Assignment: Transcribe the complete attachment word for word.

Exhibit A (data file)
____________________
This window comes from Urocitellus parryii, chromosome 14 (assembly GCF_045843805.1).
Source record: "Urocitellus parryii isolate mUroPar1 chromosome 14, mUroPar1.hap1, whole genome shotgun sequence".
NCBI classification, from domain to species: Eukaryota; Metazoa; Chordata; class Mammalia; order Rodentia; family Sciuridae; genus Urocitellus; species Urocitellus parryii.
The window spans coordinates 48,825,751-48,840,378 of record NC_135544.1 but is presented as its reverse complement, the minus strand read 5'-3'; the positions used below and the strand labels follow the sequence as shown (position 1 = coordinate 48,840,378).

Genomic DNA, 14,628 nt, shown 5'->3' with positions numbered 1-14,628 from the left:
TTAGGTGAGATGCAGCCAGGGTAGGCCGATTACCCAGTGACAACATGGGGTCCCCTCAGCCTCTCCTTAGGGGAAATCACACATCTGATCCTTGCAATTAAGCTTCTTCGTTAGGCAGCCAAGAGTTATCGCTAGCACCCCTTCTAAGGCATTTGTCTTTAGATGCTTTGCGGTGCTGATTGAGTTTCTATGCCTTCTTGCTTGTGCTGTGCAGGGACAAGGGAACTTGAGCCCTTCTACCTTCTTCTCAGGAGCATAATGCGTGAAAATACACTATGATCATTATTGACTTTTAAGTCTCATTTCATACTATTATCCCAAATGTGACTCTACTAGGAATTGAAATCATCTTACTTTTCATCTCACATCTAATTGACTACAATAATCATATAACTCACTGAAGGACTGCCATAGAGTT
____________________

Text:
This window comes from Urocitellus parryii, chromosome 14 (assembly GCF_045843805.1).
Source record: "Urocitellus parryii isolate mUroPar1 chromosome 14, mUroPar1.hap1, whole genome shotgun sequence".
NCBI classification, from domain to species: Eukaryota; Metazoa; Chordata; class Mammalia; order Rodentia; family Sciuridae; genus Urocitellus; species Urocitellus parryii.
The window spans coordinates 48,825,751-48,840,378 of record NC_135544.1 but is presented as its reverse complement, the minus strand read 5'-3'; the positions used below and the strand labels follow the sequence as shown (position 1 = coordinate 48,840,378).

Genomic DNA, 14,628 nt, shown 5'->3' with positions numbered 1-14,628 from the left:
TTAGGTGAGATGCAGCCAGGGTAGGCCGATTACCCAGTGACAACATGGGGTCCCCTCAGCCTCTCCTTAGGGGAAATCACACATCTGATCCTTGCAATTAAGCTTCTTCGTTAGGCAGCCAAGAGTTATCGCTAGCACCCCTTCTAAGGCATTTGTCTTTAGATGCTTTGCGGTGCTGATTGAGTTTCTATGCCTTCTTGCTTGTGCTGTGCAGGGACAAGGGAACTTGAGCCCTTCTACCTTCTTCTCAGGAGCATAATGCGTGAAAATACACTATGATCATTATTGACTTTTAAGTCTCATTTCATACTATTATCCCAAATGTGACTCTACTAGGAATTGAAATCATCTTACTTTTCATCTCACATCTAATTGACTACAATAATCATATAACTCACTGAAGGACTGCCATAGAGTT